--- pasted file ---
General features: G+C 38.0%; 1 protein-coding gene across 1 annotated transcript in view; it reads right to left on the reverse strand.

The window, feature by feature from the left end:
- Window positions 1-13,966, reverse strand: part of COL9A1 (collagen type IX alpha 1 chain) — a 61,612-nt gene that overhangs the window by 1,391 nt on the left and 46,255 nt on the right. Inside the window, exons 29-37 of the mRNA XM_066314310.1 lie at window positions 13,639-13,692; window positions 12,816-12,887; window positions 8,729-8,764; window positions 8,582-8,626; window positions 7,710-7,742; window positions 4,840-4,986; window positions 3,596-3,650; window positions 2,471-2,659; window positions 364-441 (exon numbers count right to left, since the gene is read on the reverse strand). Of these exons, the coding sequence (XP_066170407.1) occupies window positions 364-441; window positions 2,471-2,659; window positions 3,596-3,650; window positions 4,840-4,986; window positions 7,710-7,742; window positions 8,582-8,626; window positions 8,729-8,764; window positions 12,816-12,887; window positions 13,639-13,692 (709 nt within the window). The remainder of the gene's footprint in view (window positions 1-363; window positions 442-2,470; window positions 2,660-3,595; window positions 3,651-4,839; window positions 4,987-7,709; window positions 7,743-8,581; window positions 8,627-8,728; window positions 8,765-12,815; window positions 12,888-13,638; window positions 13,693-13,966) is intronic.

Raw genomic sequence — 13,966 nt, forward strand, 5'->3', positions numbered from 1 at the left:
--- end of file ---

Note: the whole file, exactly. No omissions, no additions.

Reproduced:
General features: G+C 38.0%; 1 protein-coding gene across 1 annotated transcript in view; it reads right to left on the reverse strand.

The window, feature by feature from the left end:
- Window positions 1-13,966, reverse strand: part of COL9A1 (collagen type IX alpha 1 chain) — a 61,612-nt gene that overhangs the window by 1,391 nt on the left and 46,255 nt on the right. Inside the window, exons 29-37 of the mRNA XM_066314310.1 lie at window positions 13,639-13,692; window positions 12,816-12,887; window positions 8,729-8,764; window positions 8,582-8,626; window positions 7,710-7,742; window positions 4,840-4,986; window positions 3,596-3,650; window positions 2,471-2,659; window positions 364-441 (exon numbers count right to left, since the gene is read on the reverse strand). Of these exons, the coding sequence (XP_066170407.1) occupies window positions 364-441; window positions 2,471-2,659; window positions 3,596-3,650; window positions 4,840-4,986; window positions 7,710-7,742; window positions 8,582-8,626; window positions 8,729-8,764; window positions 12,816-12,887; window positions 13,639-13,692 (709 nt within the window). The remainder of the gene's footprint in view (window positions 1-363; window positions 442-2,470; window positions 2,660-3,595; window positions 3,651-4,839; window positions 4,987-7,709; window positions 7,743-8,581; window positions 8,627-8,728; window positions 8,765-12,815; window positions 12,888-13,638; window positions 13,693-13,966) is intronic.

Raw genomic sequence — 13,966 nt, forward strand, 5'->3', positions numbered from 1 at the left: